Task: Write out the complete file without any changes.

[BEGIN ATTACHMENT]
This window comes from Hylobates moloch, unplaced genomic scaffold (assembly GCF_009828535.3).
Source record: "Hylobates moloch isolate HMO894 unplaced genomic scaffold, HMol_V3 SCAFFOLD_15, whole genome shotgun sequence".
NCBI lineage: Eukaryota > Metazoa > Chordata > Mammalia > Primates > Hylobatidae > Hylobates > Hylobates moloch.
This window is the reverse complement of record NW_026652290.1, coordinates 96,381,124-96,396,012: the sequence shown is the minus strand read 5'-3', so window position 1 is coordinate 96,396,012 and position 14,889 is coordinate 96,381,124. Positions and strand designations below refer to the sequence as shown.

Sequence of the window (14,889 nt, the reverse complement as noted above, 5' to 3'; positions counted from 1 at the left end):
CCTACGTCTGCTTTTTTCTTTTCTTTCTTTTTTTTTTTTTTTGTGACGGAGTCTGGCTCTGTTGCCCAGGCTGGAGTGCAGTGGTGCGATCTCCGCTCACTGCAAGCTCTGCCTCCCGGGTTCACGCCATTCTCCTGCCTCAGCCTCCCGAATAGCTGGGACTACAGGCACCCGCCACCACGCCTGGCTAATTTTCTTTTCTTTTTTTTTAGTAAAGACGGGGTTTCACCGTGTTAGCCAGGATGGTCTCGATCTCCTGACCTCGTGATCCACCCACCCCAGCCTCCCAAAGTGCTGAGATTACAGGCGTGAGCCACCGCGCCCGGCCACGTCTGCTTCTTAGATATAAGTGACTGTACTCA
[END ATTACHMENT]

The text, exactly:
This window comes from Hylobates moloch, unplaced genomic scaffold (assembly GCF_009828535.3).
Source record: "Hylobates moloch isolate HMO894 unplaced genomic scaffold, HMol_V3 SCAFFOLD_15, whole genome shotgun sequence".
NCBI lineage: Eukaryota > Metazoa > Chordata > Mammalia > Primates > Hylobatidae > Hylobates > Hylobates moloch.
This window is the reverse complement of record NW_026652290.1, coordinates 96,381,124-96,396,012: the sequence shown is the minus strand read 5'-3', so window position 1 is coordinate 96,396,012 and position 14,889 is coordinate 96,381,124. Positions and strand designations below refer to the sequence as shown.

Sequence of the window (14,889 nt, the reverse complement as noted above, 5' to 3'; positions counted from 1 at the left end):
CCTACGTCTGCTTTTTTCTTTTCTTTCTTTTTTTTTTTTTTTGTGACGGAGTCTGGCTCTGTTGCCCAGGCTGGAGTGCAGTGGTGCGATCTCCGCTCACTGCAAGCTCTGCCTCCCGGGTTCACGCCATTCTCCTGCCTCAGCCTCCCGAATAGCTGGGACTACAGGCACCCGCCACCACGCCTGGCTAATTTTCTTTTCTTTTTTTTTAGTAAAGACGGGGTTTCACCGTGTTAGCCAGGATGGTCTCGATCTCCTGACCTCGTGATCCACCCACCCCAGCCTCCCAAAGTGCTGAGATTACAGGCGTGAGCCACCGCGCCCGGCCACGTCTGCTTCTTAGATATAAGTGACTGTACTCA